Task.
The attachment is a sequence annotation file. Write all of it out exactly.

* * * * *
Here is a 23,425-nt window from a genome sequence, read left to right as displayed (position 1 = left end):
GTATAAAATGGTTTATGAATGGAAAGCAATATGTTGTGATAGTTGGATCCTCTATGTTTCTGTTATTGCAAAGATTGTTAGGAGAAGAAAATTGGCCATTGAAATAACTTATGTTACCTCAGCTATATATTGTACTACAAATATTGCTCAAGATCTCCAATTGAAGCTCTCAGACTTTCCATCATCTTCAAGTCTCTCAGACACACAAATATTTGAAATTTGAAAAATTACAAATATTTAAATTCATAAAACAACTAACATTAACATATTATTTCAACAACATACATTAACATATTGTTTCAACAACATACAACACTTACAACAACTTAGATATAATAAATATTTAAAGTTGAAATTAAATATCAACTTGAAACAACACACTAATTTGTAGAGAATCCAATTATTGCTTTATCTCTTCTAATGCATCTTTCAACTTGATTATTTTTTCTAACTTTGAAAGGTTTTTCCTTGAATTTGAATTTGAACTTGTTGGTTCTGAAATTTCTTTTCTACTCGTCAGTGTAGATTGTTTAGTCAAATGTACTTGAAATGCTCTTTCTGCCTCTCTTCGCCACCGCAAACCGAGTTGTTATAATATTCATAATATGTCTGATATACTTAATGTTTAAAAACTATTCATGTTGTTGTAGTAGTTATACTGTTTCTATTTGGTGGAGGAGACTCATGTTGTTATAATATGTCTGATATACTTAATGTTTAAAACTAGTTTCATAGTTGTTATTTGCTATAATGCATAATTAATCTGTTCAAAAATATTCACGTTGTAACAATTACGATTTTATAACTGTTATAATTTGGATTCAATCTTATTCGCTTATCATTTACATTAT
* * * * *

Here is a 23,425-nt window from a genome sequence, read left to right as displayed (position 1 = left end):
GTATAAAATGGTTTATGAATGGAAAGCAATATGTTGTGATAGTTGGATCCTCTATGTTTCTGTTATTGCAAAGATTGTTAGGAGAAGAAAATTGGCCATTGAAATAACTTATGTTACCTCAGCTATATATTGTACTACAAATATTGCTCAAGATCTCCAATTGAAGCTCTCAGACTTTCCATCATCTTCAAGTCTCTCAGACACACAAATATTTGAAATTTGAAAAATTACAAATATTTAAATTCATAAAACAACTAACATTAACATATTATTTCAACAACATACATTAACATATTGTTTCAACAACATACAACACTTACAACAACTTAGATATAATAAATATTTAAAGTTGAAATTAAATATCAACTTGAAACAACACACTAATTTGTAGAGAATCCAATTATTGCTTTATCTCTTCTAATGCATCTTTCAACTTGATTATTTTTTCTAACTTTGAAAGGTTTTTCCTTGAATTTGAATTTGAACTTGTTGGTTCTGAAATTTCTTTTCTACTCGTCAGTGTAGATTGTTTAGTCAAATGTACTTGAAATGCTCTTTCTGCCTCTCTTCGCCACCGCAAACCGAGTTGTTATAATATTCATAATATGTCTGATATACTTAATGTTTAAAAACTATTCATGTTGTTGTAGTAGTTATACTGTTTCTATTTGGTGGAGGAGACTCATGTTGTTATAATATGTCTGATATACTTAATGTTTAAAACTAGTTTCATAGTTGTTATTTGCTATAATGCATAATTAATCTGTTCAAAAATATTCACGTTGTAACAATTACGATTTTATAACTGTTATAATTTGGATTCAATCTTATTCGCTTATCATTTACATTAT